President Obama took a confident stand against the Islamic State on Wednesday as he asked Congress for a resolution authorizing the continued campaign against the terrorist group.
“Make no mistake, this is a difficult mission. And it will remain difficult for some time. It’s going to take time to dislodge these terrorists,” Obama said. “But our coalition is on the offensive. ISIL is on the defensive, and ISIL is going to lose.”
Obama addressed the nation from the Roosevelt Room of the White House, where he stood in front of a painting of Teddy Roosevelt during the Spanish-American War. “Know this: Our coalition is strong, our cause is just and our mission will succeed,” he said.
Though Obama said the resolution he sent to Congress would give him the power he needs, the White House said it actually would place more limits on the president’s military campaign against the Islamic State, also known as ISIL or ISIS, than authorizations already in place.
The draft resolution would not authorize “enduring offensive ground combat operations,” and it would place a three-year time limit on operations before the resolution would have to be renewed.
“It is not the authorization of another ground war like Afghanistan or Iraq,” Obama said. “As I’ve said before, I’m convinced that the United States should not get dragged back into another prolonged ground war in the Middle East. That’s not in our national security interest, and it’s not necessary for us to defeat ISIL.”
Military leaders were satisfied with the language in the proposed authorization but would have preferred a measure that had no restrictions on the kinds of troops that can deploy, what they can do and how long they can stay, according to a senior Defense Department official who spoke on condition of anonymity because the official was not authorized to speak publicly about it. The authorization is important to troops, the official said, because it shows public support for their mission.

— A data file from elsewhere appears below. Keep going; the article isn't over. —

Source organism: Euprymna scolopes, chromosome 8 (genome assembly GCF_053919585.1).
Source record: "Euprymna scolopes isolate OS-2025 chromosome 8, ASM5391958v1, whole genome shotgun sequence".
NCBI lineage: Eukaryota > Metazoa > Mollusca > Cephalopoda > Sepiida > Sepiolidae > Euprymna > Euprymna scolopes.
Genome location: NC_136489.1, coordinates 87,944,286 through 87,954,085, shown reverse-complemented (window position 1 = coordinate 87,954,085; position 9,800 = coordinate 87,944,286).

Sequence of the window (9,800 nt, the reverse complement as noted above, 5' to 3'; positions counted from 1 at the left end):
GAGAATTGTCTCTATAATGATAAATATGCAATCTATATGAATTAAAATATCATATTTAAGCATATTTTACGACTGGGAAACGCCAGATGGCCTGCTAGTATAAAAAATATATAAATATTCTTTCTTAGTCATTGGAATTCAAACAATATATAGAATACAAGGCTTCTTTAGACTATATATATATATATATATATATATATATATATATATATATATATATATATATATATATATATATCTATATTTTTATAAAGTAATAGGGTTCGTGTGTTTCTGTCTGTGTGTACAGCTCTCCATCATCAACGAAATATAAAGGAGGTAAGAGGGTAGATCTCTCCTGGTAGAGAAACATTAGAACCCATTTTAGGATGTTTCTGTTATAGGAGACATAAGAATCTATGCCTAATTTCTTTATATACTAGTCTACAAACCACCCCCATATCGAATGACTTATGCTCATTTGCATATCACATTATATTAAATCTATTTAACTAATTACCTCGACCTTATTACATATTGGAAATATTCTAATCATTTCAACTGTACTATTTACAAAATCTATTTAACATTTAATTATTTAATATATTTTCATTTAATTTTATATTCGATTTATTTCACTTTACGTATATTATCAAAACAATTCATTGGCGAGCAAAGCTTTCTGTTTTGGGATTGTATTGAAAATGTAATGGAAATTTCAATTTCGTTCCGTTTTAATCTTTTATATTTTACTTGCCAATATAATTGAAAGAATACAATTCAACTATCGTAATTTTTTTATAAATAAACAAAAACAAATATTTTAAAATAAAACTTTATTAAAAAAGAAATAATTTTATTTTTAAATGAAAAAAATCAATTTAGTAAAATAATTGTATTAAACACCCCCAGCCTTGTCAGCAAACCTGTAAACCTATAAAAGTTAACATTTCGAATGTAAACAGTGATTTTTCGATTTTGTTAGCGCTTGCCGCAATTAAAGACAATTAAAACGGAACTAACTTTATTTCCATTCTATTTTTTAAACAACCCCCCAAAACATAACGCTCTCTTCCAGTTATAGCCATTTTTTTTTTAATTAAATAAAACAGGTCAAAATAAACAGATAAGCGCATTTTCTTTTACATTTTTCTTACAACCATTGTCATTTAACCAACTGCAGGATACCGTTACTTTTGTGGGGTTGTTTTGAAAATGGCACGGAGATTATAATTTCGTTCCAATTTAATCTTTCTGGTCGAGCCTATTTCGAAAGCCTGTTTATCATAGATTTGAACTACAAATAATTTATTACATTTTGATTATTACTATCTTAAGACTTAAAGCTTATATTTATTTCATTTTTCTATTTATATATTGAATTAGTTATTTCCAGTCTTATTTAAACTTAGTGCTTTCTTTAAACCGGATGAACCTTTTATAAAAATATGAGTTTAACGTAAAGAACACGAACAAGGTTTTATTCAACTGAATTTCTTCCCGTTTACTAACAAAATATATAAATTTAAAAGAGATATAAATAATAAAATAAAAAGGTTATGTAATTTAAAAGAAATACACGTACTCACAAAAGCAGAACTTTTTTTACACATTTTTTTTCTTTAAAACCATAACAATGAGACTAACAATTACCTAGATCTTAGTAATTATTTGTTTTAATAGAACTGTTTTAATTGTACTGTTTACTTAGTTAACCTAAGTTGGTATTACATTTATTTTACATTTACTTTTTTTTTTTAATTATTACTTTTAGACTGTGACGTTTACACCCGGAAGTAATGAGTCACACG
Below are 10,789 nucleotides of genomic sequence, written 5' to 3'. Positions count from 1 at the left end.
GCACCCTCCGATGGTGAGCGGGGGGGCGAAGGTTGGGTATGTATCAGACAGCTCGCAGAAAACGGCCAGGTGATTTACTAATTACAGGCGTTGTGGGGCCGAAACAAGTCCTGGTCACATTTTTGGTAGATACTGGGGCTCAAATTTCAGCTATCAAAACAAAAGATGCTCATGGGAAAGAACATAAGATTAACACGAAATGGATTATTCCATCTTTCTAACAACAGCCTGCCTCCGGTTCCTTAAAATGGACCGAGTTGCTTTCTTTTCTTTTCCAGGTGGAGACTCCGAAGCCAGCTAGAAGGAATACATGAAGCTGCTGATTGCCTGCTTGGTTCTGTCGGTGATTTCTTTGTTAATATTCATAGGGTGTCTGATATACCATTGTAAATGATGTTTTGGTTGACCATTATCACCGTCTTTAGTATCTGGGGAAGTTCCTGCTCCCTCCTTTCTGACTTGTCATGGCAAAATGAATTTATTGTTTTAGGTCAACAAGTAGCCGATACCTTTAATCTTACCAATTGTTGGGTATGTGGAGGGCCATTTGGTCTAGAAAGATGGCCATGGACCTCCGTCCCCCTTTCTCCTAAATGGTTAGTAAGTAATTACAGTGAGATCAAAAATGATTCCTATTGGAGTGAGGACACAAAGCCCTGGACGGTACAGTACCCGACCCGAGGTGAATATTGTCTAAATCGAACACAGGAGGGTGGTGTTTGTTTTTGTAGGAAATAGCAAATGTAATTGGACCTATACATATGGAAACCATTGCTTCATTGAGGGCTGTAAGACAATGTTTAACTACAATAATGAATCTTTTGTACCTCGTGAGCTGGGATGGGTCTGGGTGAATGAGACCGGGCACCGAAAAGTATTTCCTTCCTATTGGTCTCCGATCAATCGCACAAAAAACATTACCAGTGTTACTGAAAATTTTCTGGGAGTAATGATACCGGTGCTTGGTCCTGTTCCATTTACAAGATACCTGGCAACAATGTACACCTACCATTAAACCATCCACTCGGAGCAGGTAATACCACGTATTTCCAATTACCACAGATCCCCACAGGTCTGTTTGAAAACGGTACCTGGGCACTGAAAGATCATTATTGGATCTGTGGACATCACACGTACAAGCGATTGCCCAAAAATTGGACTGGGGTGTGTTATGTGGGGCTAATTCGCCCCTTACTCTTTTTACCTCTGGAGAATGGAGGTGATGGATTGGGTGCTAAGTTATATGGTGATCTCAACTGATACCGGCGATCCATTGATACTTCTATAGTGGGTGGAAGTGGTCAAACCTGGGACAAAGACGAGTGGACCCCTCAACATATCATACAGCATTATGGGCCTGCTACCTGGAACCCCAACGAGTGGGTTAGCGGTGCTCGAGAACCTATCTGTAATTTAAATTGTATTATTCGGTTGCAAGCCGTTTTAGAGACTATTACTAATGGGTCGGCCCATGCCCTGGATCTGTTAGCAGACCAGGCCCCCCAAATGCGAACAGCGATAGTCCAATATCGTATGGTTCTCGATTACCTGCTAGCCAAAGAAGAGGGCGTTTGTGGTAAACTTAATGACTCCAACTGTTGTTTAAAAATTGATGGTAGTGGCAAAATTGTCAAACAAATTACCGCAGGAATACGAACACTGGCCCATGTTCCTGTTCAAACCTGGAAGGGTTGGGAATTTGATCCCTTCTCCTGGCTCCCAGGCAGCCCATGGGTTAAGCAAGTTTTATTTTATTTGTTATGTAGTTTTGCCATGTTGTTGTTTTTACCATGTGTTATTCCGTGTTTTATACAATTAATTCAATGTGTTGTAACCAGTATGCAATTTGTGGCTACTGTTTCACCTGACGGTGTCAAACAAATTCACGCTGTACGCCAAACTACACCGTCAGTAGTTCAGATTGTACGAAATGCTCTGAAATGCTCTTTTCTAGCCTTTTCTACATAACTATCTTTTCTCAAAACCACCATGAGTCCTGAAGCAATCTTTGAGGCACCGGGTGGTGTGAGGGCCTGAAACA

The three-year limit, Obama said, “is not a timetable.” Rather, it would allow the next Congress and the next president to “revisit the issue.”
Even as he asked Congress to pass the authorization Wednesday, he said, “Existing statutes provide me with the authority I need to take these actions,” raising the question of whether the congressional debate is primarily a legal or political exercise.
The resolution — called an authorization for the use of military force, or AUMF — would repeal a 2002 measure that authorized the invasion of Iraq. It would leave intact a 2001 authorization that Obama says gives him authority to conduct a worldwide war on terrorists, including the Islamic State.
The 2001 resolution “can be read broadly to authorize military actions against terrorists for decades to come,” said Louis Fisher, a scholar at the Constitution Project and an expert on war powers. Unless it’s repealed, the draft resolution contains “very loose language” that adds to the ambiguity about the president’s war powers, he said.
Any resolution that does not clarify war powers would give Obama and his successors unfettered authority to conduct war, Fisher said. “Any president who reads his authority in that sweeping fashion is cause for concern, even if previous presidents made similar claims,” he said.
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SOURCE: USA Today, Gregory Korte